How to help your children transit from IB PYP to MYP?
My kids go to a IB through-train school. Most of their local school friends envy them of not having much homework and exams. It is true that they have a great childhood by having IB PYP which focuses on nurturing children’s love for reading, interest for learning and free exploration. However, life is not going to be the same for MYP as there are more academic requirements from each subject.
Personally, I am pleased that they can go through such a learning approach which is in line with children’s mental development. Kids can enjoy a happy learning life at primary years while they are still developing their conceptual brain. As soon as they're entering the teen years, they are ready to take up a more challenging MYP curriculum. As Daniel Siegel pointed out, “Adolescent period of life is in reality the one with the most power for courage and creativity” (“Brainstorm– the power and purpose of the teenage brain”) He stressed that adolescent is not a period to endure, but it is a critical phase for teens to thrive if parents know how to harness the capacities during this important period. Transitioning to secondary school is a golden opportunity for parents to begin shifting our role and prepare to support our children for the spring of their courage and purpose.
My daughter is currently in Year 7. Earlier this month, I volunteered with another parent to share with Year 5 parents on how we supported our children during their transition to Year 6. The school ran a PYP programme from Year 1 – Year 5, year 6-12 adopt MYP and DP programme. A series of workshops were held for Year 5 parents to get prepared for the transition. Compared to local schools, students here are a year earlier to move to secondary section, it is great for parents to get ready earlier. So how parents can support their children?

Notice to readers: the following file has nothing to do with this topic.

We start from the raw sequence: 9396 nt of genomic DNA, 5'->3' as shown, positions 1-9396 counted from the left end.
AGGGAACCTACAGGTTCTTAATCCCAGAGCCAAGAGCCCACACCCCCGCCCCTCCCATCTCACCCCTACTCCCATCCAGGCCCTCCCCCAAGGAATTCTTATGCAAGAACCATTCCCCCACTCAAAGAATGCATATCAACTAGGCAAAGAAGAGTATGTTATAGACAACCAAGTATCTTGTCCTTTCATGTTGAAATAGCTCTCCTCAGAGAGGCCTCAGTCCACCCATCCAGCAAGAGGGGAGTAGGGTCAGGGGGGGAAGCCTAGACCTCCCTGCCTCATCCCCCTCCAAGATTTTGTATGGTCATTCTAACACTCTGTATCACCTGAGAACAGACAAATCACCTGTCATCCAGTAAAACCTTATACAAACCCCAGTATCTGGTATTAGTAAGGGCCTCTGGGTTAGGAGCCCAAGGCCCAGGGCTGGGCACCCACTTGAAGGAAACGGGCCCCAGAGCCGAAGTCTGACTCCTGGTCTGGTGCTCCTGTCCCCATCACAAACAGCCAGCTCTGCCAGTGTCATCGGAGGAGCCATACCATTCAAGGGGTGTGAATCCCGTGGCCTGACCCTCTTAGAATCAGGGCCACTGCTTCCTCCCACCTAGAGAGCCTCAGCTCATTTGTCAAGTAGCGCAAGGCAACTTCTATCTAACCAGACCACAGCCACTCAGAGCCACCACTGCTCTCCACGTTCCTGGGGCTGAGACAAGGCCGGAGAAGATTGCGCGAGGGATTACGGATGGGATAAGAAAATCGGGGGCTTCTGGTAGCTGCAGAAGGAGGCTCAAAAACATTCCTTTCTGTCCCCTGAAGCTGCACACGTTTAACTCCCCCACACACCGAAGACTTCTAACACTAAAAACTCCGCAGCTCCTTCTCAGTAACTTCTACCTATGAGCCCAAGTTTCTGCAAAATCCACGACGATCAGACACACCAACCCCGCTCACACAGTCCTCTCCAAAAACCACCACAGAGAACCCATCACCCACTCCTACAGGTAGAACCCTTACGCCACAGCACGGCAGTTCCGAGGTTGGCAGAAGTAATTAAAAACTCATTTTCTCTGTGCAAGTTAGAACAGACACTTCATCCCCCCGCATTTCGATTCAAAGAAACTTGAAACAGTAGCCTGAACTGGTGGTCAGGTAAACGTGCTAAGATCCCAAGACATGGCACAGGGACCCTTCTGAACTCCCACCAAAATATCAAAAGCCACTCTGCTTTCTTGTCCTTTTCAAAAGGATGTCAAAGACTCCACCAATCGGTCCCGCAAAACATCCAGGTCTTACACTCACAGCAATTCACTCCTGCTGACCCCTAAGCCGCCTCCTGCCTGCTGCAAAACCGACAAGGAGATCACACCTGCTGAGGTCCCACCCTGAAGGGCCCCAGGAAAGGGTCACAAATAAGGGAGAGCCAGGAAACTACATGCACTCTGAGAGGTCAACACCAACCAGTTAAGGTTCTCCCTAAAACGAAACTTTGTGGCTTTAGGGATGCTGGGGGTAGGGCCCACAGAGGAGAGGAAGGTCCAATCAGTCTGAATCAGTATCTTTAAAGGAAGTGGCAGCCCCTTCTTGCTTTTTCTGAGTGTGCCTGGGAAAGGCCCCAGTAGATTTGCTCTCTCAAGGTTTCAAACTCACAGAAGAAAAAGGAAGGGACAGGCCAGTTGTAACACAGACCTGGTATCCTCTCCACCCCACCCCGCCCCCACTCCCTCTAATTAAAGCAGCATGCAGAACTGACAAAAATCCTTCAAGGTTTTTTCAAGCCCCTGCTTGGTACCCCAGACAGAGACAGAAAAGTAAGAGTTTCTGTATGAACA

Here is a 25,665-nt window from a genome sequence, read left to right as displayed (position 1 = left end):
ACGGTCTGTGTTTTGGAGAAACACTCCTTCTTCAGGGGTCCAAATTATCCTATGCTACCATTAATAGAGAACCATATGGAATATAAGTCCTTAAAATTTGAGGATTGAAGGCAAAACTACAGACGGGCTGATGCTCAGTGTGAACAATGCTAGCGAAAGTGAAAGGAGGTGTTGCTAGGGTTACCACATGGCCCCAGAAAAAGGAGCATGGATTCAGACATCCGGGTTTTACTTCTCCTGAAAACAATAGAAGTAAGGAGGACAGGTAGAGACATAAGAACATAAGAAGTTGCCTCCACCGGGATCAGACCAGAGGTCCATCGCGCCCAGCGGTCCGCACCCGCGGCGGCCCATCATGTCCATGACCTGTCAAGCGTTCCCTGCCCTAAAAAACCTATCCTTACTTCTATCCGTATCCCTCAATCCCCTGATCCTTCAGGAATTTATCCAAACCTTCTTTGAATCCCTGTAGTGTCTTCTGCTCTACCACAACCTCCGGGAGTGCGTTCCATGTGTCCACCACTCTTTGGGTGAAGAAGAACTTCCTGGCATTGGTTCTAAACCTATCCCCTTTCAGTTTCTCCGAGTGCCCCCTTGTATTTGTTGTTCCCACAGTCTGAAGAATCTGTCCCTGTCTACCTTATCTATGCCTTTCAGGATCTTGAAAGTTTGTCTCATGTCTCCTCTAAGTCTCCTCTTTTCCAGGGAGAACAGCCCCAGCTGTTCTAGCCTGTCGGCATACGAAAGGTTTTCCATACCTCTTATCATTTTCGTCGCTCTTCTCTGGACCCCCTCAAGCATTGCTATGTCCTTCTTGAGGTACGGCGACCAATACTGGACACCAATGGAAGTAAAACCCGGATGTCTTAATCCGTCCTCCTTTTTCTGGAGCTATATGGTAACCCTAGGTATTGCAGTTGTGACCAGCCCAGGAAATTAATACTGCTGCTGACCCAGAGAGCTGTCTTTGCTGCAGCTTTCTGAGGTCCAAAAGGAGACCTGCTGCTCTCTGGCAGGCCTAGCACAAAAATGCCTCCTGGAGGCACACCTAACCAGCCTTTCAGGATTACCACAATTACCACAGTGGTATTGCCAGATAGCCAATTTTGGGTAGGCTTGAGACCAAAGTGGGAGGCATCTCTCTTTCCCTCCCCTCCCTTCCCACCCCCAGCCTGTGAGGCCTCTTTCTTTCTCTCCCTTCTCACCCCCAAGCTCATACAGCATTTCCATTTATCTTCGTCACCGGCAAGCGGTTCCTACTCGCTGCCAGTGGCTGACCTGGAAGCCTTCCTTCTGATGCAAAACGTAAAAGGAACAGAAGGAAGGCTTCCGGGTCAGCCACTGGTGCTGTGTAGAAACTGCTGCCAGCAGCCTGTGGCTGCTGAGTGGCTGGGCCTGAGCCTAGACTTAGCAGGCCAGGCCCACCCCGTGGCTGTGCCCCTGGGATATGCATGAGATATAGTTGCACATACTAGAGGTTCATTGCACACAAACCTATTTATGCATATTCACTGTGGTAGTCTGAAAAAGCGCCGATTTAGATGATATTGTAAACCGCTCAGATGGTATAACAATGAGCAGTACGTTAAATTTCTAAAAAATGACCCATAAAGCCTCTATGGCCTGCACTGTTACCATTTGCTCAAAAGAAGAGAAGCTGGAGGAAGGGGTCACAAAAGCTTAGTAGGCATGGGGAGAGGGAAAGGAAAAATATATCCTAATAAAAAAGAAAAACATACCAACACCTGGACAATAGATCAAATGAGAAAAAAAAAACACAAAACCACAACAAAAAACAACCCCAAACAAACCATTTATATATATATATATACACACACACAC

Change in School Life
“Self-management skills are key once the kids move to MYP. No more fix classroom with two homeroom teachers. Different subjects are taught by different teachers. Students are expected to manage their own time-table every day by going to respective subject teacher’s classroom. They need to take good care of their own lockers and arrange own lunch (no more pre-ordered lunch), and go to their own school buses No more weekly homework grid, your kids got to check their homework and assessment deadlines by visiting each teacher’s weebly sites,” we shared.
“Self-control on the use of digital device is another concern. Kids need to bring along their own MacBook to school every day. Most parents will also buy kids smart phones for easy reach. All of a sudden, kids are having very easy access to digital gadgets and it is a huge challenge for preteens to control their own screen-time. Although the school will run a series of digital citizenship campaign on “Dos” and “Don’ts” in the digital world, parents should make thorough agreements with your kids on the use of screen time and proper online behavior. Even adults can’t live without our phones, you can imagine how hard for kids to resist? Don’t be upset if they are snap-chatting with their friends all day long.
“Another huge difference is assessment. There is no formal assessment in PYP with final scores. In MYP, each subject has assessment based on four criteria. It is not assessed by a single examination but rather assessed fully from each assignment, presentation, group projects, quizzes and even general class attendance and attitude. Even the student excels at a written exam, he can’t get a perfect score if he is not working well with other kids or not showing good learning attitude in class.
The above picture shows my daughter’s first term score in “Individual & Society”, she got “6” in Criteria A & D, but “7” in criteria B and C, and the final score is “6” (“8” is the highest). Obviously, she realized that she is doing fine in information gathering and assignments but still need to work hard in grasping the subject matter and critical thinking. This assessment approach allows kids to reflect on individual strength and weakness, instead of purely comparing on a numeric score.”